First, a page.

On this day in 1882 Jesse James was killed by Robert Ford.
Jesse Woodson James was an American outlaw, gang leader, bank robber, train robber, and murderer from the state of Missouri and the most famous member of the James-Younger Gang. Already a celebrity when he was alive, he became a legendary figure of the Wild West after his death.
Some recent scholars place him in the context of regional insurgencies of ex-Confederates following the American Civil War rather than a manifestation of frontier lawlessness or alleged economic justice.
James’s turn to crime after the end of the Reconstruction era helped cement his place in American life and memory as a simple but remarkably effective bandit. After 1873 he was covered by the national media as part of social banditry. During his lifetime, James was celebrated chiefly by former Confederates, to whom he appealed directly in his letters to the press.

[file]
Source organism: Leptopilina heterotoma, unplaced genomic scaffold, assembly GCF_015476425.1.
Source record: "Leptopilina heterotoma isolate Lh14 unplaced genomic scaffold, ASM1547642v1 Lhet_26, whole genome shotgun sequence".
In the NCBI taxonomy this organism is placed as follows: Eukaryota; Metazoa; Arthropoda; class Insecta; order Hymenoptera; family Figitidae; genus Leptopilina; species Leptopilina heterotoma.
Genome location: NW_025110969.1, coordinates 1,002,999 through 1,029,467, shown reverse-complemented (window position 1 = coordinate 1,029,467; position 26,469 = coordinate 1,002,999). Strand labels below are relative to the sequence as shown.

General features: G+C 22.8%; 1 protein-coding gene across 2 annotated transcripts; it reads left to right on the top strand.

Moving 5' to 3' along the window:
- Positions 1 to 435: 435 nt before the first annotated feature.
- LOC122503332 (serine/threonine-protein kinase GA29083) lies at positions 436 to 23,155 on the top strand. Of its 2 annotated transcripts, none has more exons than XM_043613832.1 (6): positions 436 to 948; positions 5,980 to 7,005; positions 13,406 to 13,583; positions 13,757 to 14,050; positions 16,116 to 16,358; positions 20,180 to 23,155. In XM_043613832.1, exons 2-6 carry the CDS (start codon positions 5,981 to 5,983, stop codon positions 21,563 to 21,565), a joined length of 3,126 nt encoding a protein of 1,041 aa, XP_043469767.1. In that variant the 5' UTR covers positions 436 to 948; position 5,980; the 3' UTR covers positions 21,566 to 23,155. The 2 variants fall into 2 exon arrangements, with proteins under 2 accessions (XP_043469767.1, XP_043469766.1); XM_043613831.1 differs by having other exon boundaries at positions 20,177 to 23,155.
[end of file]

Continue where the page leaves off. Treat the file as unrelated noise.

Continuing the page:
Displaced by Reconstruction, the antebellum political leadership mythologized the James Gang exploits. Frank Triplett wrote about James as a “progressive neo-aristocrat” with purity of race. Indeed, some historians credit James’ myth as contributing to the rise of former Confederates to dominance in Missouri politics.
In the 1880s, after James’s death, the James Gang became the subject of dime novels that represented the bandits as pre-industrial models of resistance. During the Populist and Progressive eras, James became a symbol as America’s Robin Hood, standing up against corporations in defense of the small farmer, robbing from the rich and giving to the poor, while there is no evidence that his robberies enriched anyone other than his gang and himself.